Preparing for the Fly-In Job Interview

EP 2020 Jeff Altman, The Big Game Hunter offers 7 tips to help you prepare for a fly-in job interview. ‘AND Happy Birthday to me

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Today, I'm going to talk with you about handling that interview where you're flown in to be interviewed. Now. It's always easier to do an interview when you're on yourhome turf. You know, I'm an ex-New Yorker. Interviewing in New York was always easy. You got on the subway or bus, you walked whatever it was. You knew the terrain that you were in. It was easy.
But flying's a little bit different because often you traveling to different time zones, your body clock is messed up, you are in unfamiliar territory. You want it to become your home base, but it'sdifferent terrain than what you're used to. So, I thought I would give you some advice for how to handle the flying-in.
At first of all, the ideal set of circumstances is getting your interview scheduled in a way. consistent with your body clock .Now,sometimes this is impossible. I'll give the example of the person who's on the west coast doing an East Coast interview. If you're on a red eye, you get in early that morning. You've got an 11 o'clock interview. you'llprobably be tired. If you can sleep on the plane great. If you can't, you've just got to get yourself going.
If you are an east coastperson heading west, the scenario's the opposite. If you've got a nine o'clock interview, well, you know, it's just going to feel weird to you. So, just be aware of of the time zone differences because, for that West Coast interview for the East Coast person, you've been chomping at the bit since probably 6 a.m. in LA. It's nine o'clock to your body clock and you're waiting, you're excited and you've got three hours to cool your jets for that nine o'clock interview. You just have to be aware of that and manage your energy in a way no matter which way you're flying in order to be able to perform.
Next thing is tojust try and find that the names of the people you'll be meeting with so that, in this way,you have time to look them up on LinkedIn or you can Google them. It just gives you a sense of background so that you're prepared for who you'll be talking with.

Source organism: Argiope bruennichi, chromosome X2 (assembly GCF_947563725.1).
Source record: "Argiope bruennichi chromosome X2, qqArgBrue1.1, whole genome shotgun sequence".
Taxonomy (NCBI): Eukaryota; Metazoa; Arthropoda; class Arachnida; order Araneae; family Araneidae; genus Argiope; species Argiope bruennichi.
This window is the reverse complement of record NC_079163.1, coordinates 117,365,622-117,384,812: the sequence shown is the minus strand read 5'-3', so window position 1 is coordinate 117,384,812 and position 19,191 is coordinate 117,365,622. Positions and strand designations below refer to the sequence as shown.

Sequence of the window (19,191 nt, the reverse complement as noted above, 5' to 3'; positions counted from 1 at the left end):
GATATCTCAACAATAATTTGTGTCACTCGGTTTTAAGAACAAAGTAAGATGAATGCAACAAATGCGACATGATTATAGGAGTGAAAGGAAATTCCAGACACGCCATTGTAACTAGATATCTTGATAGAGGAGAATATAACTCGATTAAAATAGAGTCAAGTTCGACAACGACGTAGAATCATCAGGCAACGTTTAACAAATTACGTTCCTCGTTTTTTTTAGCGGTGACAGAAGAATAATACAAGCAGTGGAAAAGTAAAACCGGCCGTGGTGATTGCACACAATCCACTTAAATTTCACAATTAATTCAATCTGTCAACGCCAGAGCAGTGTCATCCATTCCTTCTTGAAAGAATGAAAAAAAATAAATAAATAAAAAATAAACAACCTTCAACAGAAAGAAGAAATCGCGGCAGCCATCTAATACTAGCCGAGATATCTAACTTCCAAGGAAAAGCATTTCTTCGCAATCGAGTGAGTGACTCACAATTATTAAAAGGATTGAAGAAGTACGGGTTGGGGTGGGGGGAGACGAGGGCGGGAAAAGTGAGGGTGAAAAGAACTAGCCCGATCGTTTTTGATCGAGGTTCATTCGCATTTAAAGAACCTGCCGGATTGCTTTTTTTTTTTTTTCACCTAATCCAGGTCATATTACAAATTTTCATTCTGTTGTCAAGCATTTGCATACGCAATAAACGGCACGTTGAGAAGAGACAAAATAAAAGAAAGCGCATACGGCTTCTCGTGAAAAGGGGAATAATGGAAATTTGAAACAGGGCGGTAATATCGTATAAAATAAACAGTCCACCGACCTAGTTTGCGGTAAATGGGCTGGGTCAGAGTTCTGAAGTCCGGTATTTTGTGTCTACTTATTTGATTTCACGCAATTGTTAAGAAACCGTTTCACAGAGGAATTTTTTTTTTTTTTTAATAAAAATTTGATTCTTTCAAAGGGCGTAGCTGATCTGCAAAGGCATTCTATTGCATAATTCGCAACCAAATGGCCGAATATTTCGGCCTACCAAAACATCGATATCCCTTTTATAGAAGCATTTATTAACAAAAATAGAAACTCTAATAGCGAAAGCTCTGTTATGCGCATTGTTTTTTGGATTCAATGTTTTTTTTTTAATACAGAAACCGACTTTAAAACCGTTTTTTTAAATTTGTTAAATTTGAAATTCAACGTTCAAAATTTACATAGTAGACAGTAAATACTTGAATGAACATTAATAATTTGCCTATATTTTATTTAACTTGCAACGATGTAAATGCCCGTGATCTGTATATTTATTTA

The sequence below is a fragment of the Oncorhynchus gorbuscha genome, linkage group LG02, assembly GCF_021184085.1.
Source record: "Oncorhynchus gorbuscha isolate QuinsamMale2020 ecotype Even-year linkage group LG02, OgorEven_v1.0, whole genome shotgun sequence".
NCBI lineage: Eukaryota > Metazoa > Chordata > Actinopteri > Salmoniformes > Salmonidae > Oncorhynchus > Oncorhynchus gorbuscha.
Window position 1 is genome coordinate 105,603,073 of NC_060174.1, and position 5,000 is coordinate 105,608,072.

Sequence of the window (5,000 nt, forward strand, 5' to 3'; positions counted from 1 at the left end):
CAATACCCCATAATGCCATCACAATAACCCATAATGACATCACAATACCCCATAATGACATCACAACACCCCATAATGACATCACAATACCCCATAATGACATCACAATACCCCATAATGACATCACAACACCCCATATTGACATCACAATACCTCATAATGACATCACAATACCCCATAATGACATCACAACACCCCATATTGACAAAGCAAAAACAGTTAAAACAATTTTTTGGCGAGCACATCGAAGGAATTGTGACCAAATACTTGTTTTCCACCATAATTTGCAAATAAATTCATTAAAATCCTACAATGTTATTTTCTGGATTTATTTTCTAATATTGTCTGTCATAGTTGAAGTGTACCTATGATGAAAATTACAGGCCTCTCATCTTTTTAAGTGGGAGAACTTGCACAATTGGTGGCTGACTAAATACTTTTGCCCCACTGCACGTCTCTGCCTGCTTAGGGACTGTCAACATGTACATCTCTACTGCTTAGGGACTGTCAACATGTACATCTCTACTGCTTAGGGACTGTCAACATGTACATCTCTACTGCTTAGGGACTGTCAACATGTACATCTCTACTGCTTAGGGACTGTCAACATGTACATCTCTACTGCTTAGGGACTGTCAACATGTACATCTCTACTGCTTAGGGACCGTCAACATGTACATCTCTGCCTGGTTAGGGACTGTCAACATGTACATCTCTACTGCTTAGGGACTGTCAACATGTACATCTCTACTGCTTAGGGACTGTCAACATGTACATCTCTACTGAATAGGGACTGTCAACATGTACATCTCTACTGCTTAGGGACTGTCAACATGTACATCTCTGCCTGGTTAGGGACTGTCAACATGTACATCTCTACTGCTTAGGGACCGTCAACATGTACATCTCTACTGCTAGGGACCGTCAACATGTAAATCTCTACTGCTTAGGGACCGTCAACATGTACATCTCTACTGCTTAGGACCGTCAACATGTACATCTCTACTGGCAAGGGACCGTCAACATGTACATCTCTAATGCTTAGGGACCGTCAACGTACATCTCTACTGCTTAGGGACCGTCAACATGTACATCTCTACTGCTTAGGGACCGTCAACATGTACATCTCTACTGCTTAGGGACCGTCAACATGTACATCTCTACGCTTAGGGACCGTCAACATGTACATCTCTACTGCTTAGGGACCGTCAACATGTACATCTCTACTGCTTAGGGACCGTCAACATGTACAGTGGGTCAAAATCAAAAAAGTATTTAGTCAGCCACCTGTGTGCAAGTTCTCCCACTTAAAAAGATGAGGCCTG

Try and set up your flights in a way to give you some time. . . Time to be at your hotel, time that if there are delays ()lord knows are the delays when you travel () and if they're sending a driver for you, be respectful to the driver. Many firms wind up asking the driver how you behaved in the car and how you treated them. Were you rude? were you abrupt? Were you obnoxious? Were you friendly? Were you affable and that sort of thing.
So, don't be discourteous to the driver meals don't deviate from your normal diet, You know, if you're going to be in situations where you're going to be eating with the client, the potential employer, I should say, don't go overboard with the food. look at the menu. Look at the most expensive item, the thing that's going to weigh like lead in your system. The most important thing that you're doing is making sure your energiy isright for your meetings.
Try to know the agenda so that, when you meeting with people, you know, how long you'll be spending with each person. It's kind of like…when yougo to a movie and you don't know that it's a 2-hour movie and you're expecting it to be 90 minutes and you start getting impatient. Well, the reverse is true on an interview sometimes. What you need to do is create a lot of fanfare at the beginning, put on a great show at the beginning and a great show at the end. If you know that 30-minute slots with each person intuitively, you know when you need to crank it up a bit. So, just get an idea of what the agenda is, who you'll be meeting with, that sort of thing.
Now if you're being flown out for what I call an interview day, where you will be meeting with three or four people, often they have an HR person coordinating things. Before you leave the conference center where you will be interviewed, one of the things you want to do is just check in with the HR person, shake their hands and thank them for having you out there. Let them know of your interest () if you're interested () ; If not, just let them know you have a couple of questions you might want to pose in the next couple of days just to clarify a couple of points.
In this way if you are interested, they know. If you're unsure, you're not saying you're unsure, you just have a couple questions.
So I'll wrap up by saying I can't help you with the details of the professional questions. I can help you with everything around and that's what I've tried to do.


Jeff Altman, The Big Game Hunter
Jeff Altman, The Big Game Hunter

Jeff Altman, The Big Game Hunter is a coach who worked as a recruiter for what seems like one hundred years. His work involves career coaching, all as well as executive job search coaching, job coaching, and interview coaching. He is the host of “No BS Job Search Advice Radio,” the #1 podcast in iTunes for job search with more than 1900 episodes, and is a member of The Forbes Coaches Council.

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